Submitted to: Precision Agriculture
Publication Type: Peer Reviewed Journal
Publication Acceptance Date: 6/18/2005
Publication Date: 8/26/2005
Citation: Sadler, E.J., Evans, D.E., Gerwig, B.K., Millen, J.A., Thomas, W., Fussell, P. 2005. Severity, extent, and persistence of spatial yield variation in production fields in the SE US Coastal Plain. Precision Agriculture 6:379-398.
Interpretive Summary: For many reasons, adoption of site-specific farming has been somewhat slower in the Southeast Coastal Plain than in other parts of the country. It appeared that many SE farm operators were waiting to see specific economic or environmental benefits before adopting the new technologies. However, such specific knowledge requires research that both is expensive and takes time. In the interim, preliminary calculations could be made of the potential economic and environmental impact of spatial yield variation if three questions could be answered: 1) how severe is the variation within a SE field?, 2) how widespread is the variation from field to field?, and 3) how persistent is the variation from year to year? These questions can be answered based on knowledge of variation before implementation of site-specific or variable-rate technology. Therefore, more than 12,000 acres of yield maps were collected from producer's combines in SE North Carolina. The analyses of these maps indicate that within-field variation in yield is sufficiently severe to indicate both potential economic benefit to site-specific techniques and environmental risk to whole-field culture. The variation appeared throughout the 5-county geographic extent of the dataset. Further, in many fields, yield patterns were sufficiently stable to suggest map-based variable-rate management could be done. The dataset can be used to explore the economic and environmental implications of yield variation in the SE Coastal Plain.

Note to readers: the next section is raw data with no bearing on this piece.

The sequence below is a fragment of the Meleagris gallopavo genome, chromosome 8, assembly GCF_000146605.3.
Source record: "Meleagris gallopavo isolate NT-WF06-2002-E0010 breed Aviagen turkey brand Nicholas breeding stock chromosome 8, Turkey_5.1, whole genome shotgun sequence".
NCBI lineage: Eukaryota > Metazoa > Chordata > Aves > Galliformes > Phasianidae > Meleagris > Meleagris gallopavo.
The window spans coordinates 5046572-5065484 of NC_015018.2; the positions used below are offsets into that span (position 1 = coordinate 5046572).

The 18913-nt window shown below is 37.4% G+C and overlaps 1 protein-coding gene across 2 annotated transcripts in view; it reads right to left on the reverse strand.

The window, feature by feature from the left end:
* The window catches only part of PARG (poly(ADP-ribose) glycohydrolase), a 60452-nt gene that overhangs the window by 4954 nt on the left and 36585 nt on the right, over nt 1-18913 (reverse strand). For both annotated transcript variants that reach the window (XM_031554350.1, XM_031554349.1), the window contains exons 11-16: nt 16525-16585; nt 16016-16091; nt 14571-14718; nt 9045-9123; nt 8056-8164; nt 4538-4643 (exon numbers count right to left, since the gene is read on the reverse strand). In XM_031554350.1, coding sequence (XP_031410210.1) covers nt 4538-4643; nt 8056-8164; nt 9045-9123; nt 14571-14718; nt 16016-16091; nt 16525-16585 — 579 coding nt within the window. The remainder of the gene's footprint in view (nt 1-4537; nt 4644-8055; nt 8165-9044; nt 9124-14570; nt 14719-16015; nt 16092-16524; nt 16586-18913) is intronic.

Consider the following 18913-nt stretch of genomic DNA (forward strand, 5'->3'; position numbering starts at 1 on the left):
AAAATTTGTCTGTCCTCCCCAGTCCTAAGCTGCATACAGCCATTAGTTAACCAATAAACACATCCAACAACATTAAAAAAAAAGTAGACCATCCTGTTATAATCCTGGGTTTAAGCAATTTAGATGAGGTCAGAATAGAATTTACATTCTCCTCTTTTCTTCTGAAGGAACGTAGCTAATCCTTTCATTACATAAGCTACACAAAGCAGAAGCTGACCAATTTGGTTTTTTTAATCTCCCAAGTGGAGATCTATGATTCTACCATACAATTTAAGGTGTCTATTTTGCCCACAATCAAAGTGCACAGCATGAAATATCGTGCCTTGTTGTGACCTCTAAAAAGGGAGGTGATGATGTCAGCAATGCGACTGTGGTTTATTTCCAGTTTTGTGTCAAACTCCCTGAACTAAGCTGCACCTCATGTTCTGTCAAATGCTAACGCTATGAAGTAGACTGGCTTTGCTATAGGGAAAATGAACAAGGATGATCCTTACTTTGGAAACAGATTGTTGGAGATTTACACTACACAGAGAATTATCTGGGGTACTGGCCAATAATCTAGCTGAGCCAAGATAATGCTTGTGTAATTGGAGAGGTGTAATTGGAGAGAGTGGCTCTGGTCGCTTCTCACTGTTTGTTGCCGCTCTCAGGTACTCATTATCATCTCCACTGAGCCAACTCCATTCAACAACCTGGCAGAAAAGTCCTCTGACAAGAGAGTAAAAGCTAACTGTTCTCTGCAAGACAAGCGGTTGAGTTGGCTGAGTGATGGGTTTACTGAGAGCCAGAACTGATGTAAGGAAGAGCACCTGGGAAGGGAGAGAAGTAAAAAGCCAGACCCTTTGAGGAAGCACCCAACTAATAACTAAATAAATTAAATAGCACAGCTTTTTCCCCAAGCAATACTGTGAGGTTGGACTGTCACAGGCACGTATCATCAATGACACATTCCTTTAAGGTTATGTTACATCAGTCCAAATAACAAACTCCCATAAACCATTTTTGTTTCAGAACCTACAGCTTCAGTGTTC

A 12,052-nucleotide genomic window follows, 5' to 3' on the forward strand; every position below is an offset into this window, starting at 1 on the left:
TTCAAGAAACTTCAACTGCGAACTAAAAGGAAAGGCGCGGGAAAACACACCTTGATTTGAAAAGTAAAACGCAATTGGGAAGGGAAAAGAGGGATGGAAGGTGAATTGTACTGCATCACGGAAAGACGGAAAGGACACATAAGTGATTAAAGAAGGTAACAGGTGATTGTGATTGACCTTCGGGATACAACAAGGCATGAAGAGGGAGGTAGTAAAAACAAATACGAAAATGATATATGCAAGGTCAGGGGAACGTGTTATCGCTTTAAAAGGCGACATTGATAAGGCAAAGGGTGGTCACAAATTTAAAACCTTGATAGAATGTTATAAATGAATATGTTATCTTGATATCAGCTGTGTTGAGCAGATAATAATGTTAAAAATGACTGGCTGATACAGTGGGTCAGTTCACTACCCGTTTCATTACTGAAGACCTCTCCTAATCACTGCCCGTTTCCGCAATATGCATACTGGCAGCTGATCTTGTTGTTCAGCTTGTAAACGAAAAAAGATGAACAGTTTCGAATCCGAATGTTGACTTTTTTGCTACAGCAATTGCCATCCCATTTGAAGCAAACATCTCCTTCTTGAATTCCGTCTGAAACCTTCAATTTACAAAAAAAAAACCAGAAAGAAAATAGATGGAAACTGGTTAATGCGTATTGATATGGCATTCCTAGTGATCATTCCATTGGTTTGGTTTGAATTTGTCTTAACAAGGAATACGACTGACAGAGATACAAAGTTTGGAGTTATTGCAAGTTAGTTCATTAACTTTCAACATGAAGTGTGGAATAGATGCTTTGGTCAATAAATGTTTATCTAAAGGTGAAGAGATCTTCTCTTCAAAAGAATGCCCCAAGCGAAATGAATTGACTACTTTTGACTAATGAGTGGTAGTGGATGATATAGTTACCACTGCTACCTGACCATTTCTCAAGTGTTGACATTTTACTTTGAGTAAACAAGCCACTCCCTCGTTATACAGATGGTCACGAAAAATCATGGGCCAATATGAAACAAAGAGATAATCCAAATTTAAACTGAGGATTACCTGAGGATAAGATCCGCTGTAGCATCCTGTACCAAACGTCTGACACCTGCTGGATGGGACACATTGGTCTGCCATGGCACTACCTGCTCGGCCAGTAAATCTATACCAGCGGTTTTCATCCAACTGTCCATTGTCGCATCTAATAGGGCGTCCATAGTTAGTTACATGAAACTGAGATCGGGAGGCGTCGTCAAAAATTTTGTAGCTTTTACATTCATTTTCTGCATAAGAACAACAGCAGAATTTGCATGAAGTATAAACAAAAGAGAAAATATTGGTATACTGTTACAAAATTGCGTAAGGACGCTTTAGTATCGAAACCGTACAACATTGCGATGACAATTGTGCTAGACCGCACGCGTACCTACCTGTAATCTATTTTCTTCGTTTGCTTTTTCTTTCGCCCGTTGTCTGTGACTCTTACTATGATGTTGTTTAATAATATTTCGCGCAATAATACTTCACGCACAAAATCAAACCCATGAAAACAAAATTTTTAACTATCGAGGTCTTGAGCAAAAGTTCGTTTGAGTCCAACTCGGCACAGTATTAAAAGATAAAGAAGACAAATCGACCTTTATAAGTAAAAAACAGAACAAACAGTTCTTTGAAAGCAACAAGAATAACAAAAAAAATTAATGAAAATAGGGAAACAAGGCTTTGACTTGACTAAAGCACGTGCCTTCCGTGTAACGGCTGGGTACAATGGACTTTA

Technical Abstract: In the SE Coastal Plain, adoption of site-specific farming has lagged behind that in the upper Midwest. While changes may be both social and economic, site-specific severity, spatial extent, and affect on yield need to be quantified before adoption would be considered by many farm operators. Our objective was to document the severity, extent, and persistence of yield variation for corn, wheat, and soybean during normal production in this region. Farmer combines were outfitted with commercial yield monitors to produce yield maps. Corn, wheat, and soybean yields were mapped for three years on more than 4900 ha (12,000 acres). For each cooperator, crop, and year, summary statistics and cumulative yield distribution functions were also developed. Yield maps showed that substantial areas had yields either well below or well above the mean for the cooperator-crop-year. For instance, 25% of cooperator A's area had corn yields more than 30% below the mean yield of 5.06 Mg/ha, and another 25% had yields more than 31% above that mean, which indicate the severity of yield variation. Variation from county to county had no consistent difference indicating that the extent of the variation is widespread. Variation was also persistent from year to year, with more than 50% of the area in 15 of 17 fields having stable yields relative to the field mean. These data show the potential importance of variable-rate management in the region, and also hint at the potential environmental implications.